Whois::Record::Parser object, as the name suggest, actually belongs to the
Whois::Record namespace. However, this element is such important to deserve its own documentation section.
The parser architecture allows you to access the WHOIS responses as an object. The parsers decompose the response
String and offers a standardized API to access its content. For instance, to get the date the record has been created, just call the
created_on method, no matter you are querying the
# Example: Accessing a WHOIS record, the object oriented way r = Whois.query("google.it") r.created_on # => Fri Dec 10 00:00:00 +0100 1999 r.expires_on # => Sat Nov 27 00:00:00 +0100 2010
The Problem with WHOIS Record Parsing
As explained in the
Whois::Record section, an record is composed by one or more
parts. Each part represents the response from a specific WHOIS server. Because the WHOIS doesn’t force WHOIS servers to follow an unique response layout, each server needs its own dedicated parser.
Have a look at the following records to better understand the differences.
********************************************************************* * Please note that the following result could be a subgroup of * * the data contained in the database. * * * * Additional information can be visualized at: * * http://www.nic.it/cgi-bin/Whois/whois.cgi * ********************************************************************* Domain: google.it Status: ACTIVE Created: 1999-12-10 00:00:00 Last Update: 2009-12-13 00:03:01 Expire Date: 2010-11-27 Registrant Name: Google Ireland Holdings Organization: Google Ireland Holdings ContactID: GOOG175-ITNIC Address: 30 Herbert Street Dublin 2 IE IE Created: 2008-11-27 16:47:22 Last Update: 2008-11-27 16:47:22
Whois Server Version 2.0 Domain names in the .com and .net domains can now be registered with many different competing registrars. Go to http://www.internic.net for detailed information. Domain Name: AISCUNEO.COM Registrar: GODADDY.COM, INC. Whois Server: whois.godaddy.com Referral URL: http://registrar.godaddy.com Name Server: NS1.DREAMHOST.COM Name Server: NS2.DREAMHOST.COM Name Server: NS3.DREAMHOST.COM Status: clientDeleteProhibited Status: clientRenewProhibited Status: clientTransferProhibited Status: clientUpdateProhibited Updated Date: 21-jan-2010 Creation Date: 24-jan-2009 Expiration Date: 24-jan-2011 >>> Last update of whois database: Fri, 05 Mar 2010 21:53:17 UTC <<<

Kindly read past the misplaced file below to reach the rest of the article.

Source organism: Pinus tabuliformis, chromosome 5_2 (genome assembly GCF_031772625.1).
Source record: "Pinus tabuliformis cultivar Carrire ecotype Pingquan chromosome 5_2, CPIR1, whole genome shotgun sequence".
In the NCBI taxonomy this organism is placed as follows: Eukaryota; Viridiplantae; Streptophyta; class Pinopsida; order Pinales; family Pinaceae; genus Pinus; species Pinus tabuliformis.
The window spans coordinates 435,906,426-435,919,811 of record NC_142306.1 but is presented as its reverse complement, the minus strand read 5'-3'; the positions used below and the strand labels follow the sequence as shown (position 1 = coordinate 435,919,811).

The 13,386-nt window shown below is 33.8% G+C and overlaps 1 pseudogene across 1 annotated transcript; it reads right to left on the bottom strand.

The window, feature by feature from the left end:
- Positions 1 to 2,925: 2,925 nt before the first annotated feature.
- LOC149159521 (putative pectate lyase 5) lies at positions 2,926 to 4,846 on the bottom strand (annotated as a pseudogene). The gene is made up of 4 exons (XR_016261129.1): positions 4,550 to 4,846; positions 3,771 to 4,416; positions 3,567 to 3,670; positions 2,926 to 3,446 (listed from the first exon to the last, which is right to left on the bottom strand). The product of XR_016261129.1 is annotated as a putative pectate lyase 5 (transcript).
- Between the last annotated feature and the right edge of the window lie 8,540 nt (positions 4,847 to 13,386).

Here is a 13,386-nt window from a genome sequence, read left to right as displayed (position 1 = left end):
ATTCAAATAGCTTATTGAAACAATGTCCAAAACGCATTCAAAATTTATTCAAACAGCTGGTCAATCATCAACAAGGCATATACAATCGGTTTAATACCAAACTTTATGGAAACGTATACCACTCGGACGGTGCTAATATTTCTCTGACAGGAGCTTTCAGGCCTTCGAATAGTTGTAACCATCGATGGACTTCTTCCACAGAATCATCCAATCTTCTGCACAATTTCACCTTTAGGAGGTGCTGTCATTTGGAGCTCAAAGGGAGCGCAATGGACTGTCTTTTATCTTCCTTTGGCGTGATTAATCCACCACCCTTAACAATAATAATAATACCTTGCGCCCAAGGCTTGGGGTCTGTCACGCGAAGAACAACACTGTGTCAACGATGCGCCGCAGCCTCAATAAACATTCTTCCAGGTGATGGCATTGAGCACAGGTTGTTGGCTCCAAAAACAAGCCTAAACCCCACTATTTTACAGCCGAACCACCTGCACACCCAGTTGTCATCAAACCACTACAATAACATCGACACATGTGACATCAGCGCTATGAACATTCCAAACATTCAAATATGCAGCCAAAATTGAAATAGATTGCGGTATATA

Moreover, if you consider the
Thin data model, a single
.com query often requires at least two parsers. One for the Verisign request and one for the final registrar.
I know what you are thinking and the record is yes: in order to support all existing WHOIS servers and registrars, the
Whois library should provide more than 500 different parsers. And this is exactly one of the major development goal. Unfortunately, as you might imagine, this requires a huge development effort.
God save the Standards!
Whois::Record::Parser object acts as a
proxy between the
Whois::Record object and the
As explained in the section above, a
Whois::Record is composed by one or more
parts and each
Whois::Record::Part has its own custom parser.
Whois::Record::Part-level parsers must implements the
Whois::Record::Parser::Base abstract class.
Parsers define a standard API and two parsers can actually overlaps. For instance, if a
.com response contains two parts and each parser supports the
nameservers property, then you need an element to forward the request to the most appropriate endpoint. That’s the
Whois::Record::Parser knows about all
Whois::Record::Part-level parsers and automatically returns the most appropriate value for a specific property.
# Example: Using the Whois::Record::Parser to access the Whois::Record data r = Whois.query("google.it") p = r.parser p.created_on # => Fri Dec 10 00:00:00 +0100 1999 p.expires_on # => Sat Nov 27 00:00:00 +0100 2010